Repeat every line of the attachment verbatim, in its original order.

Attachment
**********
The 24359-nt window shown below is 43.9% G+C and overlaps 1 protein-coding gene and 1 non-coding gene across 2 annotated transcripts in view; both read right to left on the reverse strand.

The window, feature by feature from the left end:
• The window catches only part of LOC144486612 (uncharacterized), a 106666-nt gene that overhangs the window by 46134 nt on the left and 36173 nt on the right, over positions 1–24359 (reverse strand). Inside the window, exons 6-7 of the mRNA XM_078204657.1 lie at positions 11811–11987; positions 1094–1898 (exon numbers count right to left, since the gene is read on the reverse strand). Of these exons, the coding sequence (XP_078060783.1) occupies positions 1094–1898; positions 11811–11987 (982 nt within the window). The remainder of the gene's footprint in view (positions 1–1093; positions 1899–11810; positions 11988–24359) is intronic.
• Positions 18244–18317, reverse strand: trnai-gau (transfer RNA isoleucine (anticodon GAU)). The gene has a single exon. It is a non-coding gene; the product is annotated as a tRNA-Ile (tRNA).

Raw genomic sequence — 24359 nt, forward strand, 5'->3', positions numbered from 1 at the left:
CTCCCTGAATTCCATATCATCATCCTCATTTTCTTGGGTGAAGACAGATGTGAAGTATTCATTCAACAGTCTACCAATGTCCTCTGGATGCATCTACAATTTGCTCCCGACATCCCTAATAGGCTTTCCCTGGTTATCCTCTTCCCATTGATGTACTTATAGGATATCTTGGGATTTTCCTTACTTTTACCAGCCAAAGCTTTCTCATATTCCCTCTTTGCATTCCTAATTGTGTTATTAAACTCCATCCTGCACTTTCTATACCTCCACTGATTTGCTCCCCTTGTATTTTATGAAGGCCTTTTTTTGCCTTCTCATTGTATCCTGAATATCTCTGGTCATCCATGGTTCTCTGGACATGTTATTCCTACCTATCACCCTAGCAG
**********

The 24359-nt window shown below is 43.9% G+C and overlaps 1 protein-coding gene and 1 non-coding gene across 2 annotated transcripts in view; both read right to left on the reverse strand.

The window, feature by feature from the left end:
• The window catches only part of LOC144486612 (uncharacterized), a 106666-nt gene that overhangs the window by 46134 nt on the left and 36173 nt on the right, over positions 1–24359 (reverse strand). Inside the window, exons 6-7 of the mRNA XM_078204657.1 lie at positions 11811–11987; positions 1094–1898 (exon numbers count right to left, since the gene is read on the reverse strand). Of these exons, the coding sequence (XP_078060783.1) occupies positions 1094–1898; positions 11811–11987 (982 nt within the window). The remainder of the gene's footprint in view (positions 1–1093; positions 1899–11810; positions 11988–24359) is intronic.
• Positions 18244–18317, reverse strand: trnai-gau (transfer RNA isoleucine (anticodon GAU)). The gene has a single exon. It is a non-coding gene; the product is annotated as a tRNA-Ile (tRNA).

Raw genomic sequence — 24359 nt, forward strand, 5'->3', positions numbered from 1 at the left:
CTCCCTGAATTCCATATCATCATCCTCATTTTCTTGGGTGAAGACAGATGTGAAGTATTCATTCAACAGTCTACCAATGTCCTCTGGATGCATCTACAATTTGCTCCCGACATCCCTAATAGGCTTTCCCTGGTTATCCTCTTCCCATTGATGTACTTATAGGATATCTTGGGATTTTCCTTACTTTTACCAGCCAAAGCTTTCTCATATTCCCTCTTTGCATTCCTAATTGTGTTATTAAACTCCATCCTGCACTTTCTATACCTCCACTGATTTGCTCCCCTTGTATTTTATGAAGGCCTTTTTTTGCCTTCTCATTGTATCCTGAATATCTCTGGTCATCCATGGTTCTCTGGACATGTTATTCCTACCTATCACCCTAGCAG